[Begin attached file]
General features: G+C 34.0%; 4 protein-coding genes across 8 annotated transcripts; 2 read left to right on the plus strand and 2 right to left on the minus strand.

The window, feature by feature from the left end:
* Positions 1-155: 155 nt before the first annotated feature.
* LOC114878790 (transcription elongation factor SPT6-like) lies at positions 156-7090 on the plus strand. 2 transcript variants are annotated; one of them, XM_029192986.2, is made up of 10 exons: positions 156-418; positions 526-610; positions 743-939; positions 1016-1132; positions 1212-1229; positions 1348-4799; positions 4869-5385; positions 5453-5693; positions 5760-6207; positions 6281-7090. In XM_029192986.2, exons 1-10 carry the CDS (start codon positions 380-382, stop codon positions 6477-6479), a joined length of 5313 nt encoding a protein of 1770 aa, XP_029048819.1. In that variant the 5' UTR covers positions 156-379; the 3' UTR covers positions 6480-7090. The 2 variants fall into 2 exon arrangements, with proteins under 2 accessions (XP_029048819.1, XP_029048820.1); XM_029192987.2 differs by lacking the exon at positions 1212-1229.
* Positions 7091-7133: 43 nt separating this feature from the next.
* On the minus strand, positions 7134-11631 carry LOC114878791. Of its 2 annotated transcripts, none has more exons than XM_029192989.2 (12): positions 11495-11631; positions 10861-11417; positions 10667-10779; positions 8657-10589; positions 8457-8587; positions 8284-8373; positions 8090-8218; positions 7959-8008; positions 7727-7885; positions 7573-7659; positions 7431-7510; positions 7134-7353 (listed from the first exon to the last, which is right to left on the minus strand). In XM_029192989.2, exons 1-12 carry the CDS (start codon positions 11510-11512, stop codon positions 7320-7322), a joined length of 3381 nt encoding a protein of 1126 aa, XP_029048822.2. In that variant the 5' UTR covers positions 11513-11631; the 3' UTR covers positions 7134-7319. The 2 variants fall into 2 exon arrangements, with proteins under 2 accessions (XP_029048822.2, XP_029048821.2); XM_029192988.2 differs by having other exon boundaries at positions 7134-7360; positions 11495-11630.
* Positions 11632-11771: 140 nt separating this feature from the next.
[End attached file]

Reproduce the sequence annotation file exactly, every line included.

General features: G+C 34.0%; 4 protein-coding genes across 8 annotated transcripts; 2 read left to right on the plus strand and 2 right to left on the minus strand.

The window, feature by feature from the left end:
* Positions 1-155: 155 nt before the first annotated feature.
* LOC114878790 (transcription elongation factor SPT6-like) lies at positions 156-7090 on the plus strand. 2 transcript variants are annotated; one of them, XM_029192986.2, is made up of 10 exons: positions 156-418; positions 526-610; positions 743-939; positions 1016-1132; positions 1212-1229; positions 1348-4799; positions 4869-5385; positions 5453-5693; positions 5760-6207; positions 6281-7090. In XM_029192986.2, exons 1-10 carry the CDS (start codon positions 380-382, stop codon positions 6477-6479), a joined length of 5313 nt encoding a protein of 1770 aa, XP_029048819.1. In that variant the 5' UTR covers positions 156-379; the 3' UTR covers positions 6480-7090. The 2 variants fall into 2 exon arrangements, with proteins under 2 accessions (XP_029048819.1, XP_029048820.1); XM_029192987.2 differs by lacking the exon at positions 1212-1229.
* Positions 7091-7133: 43 nt separating this feature from the next.
* On the minus strand, positions 7134-11631 carry LOC114878791. Of its 2 annotated transcripts, none has more exons than XM_029192989.2 (12): positions 11495-11631; positions 10861-11417; positions 10667-10779; positions 8657-10589; positions 8457-8587; positions 8284-8373; positions 8090-8218; positions 7959-8008; positions 7727-7885; positions 7573-7659; positions 7431-7510; positions 7134-7353 (listed from the first exon to the last, which is right to left on the minus strand). In XM_029192989.2, exons 1-12 carry the CDS (start codon positions 11510-11512, stop codon positions 7320-7322), a joined length of 3381 nt encoding a protein of 1126 aa, XP_029048822.2. In that variant the 5' UTR covers positions 11513-11631; the 3' UTR covers positions 7134-7319. The 2 variants fall into 2 exon arrangements, with proteins under 2 accessions (XP_029048822.2, XP_029048821.2); XM_029192988.2 differs by having other exon boundaries at positions 7134-7360; positions 11495-11630.
* Positions 11632-11771: 140 nt separating this feature from the next.